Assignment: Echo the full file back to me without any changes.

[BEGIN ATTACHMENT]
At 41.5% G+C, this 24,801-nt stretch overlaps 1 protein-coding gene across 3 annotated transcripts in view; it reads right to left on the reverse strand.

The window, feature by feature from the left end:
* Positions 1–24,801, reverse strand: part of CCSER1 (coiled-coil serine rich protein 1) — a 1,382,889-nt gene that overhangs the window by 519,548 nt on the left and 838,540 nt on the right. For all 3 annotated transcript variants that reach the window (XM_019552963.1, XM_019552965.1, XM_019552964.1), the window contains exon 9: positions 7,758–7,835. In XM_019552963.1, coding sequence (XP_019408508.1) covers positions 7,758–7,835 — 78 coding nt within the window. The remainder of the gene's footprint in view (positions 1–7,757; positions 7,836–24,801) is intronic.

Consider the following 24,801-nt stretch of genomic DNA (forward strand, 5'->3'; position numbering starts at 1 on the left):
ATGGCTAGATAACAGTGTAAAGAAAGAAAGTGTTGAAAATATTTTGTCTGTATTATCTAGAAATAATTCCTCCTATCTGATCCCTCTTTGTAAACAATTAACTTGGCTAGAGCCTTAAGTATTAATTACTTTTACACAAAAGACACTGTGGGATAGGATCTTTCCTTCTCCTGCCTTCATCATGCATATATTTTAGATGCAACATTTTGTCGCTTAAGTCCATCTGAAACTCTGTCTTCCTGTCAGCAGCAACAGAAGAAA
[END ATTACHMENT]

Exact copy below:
At 41.5% G+C, this 24,801-nt stretch overlaps 1 protein-coding gene across 3 annotated transcripts in view; it reads right to left on the reverse strand.

The window, feature by feature from the left end:
* Positions 1–24,801, reverse strand: part of CCSER1 (coiled-coil serine rich protein 1) — a 1,382,889-nt gene that overhangs the window by 519,548 nt on the left and 838,540 nt on the right. For all 3 annotated transcript variants that reach the window (XM_019552963.1, XM_019552965.1, XM_019552964.1), the window contains exon 9: positions 7,758–7,835. In XM_019552963.1, coding sequence (XP_019408508.1) covers positions 7,758–7,835 — 78 coding nt within the window. The remainder of the gene's footprint in view (positions 1–7,757; positions 7,836–24,801) is intronic.

Consider the following 24,801-nt stretch of genomic DNA (forward strand, 5'->3'; position numbering starts at 1 on the left):
ATGGCTAGATAACAGTGTAAAGAAAGAAAGTGTTGAAAATATTTTGTCTGTATTATCTAGAAATAATTCCTCCTATCTGATCCCTCTTTGTAAACAATTAACTTGGCTAGAGCCTTAAGTATTAATTACTTTTACACAAAAGACACTGTGGGATAGGATCTTTCCTTCTCCTGCCTTCATCATGCATATATTTTAGATGCAACATTTTGTCGCTTAAGTCCATCTGAAACTCTGTCTTCCTGTCAGCAGCAACAGAAGAAA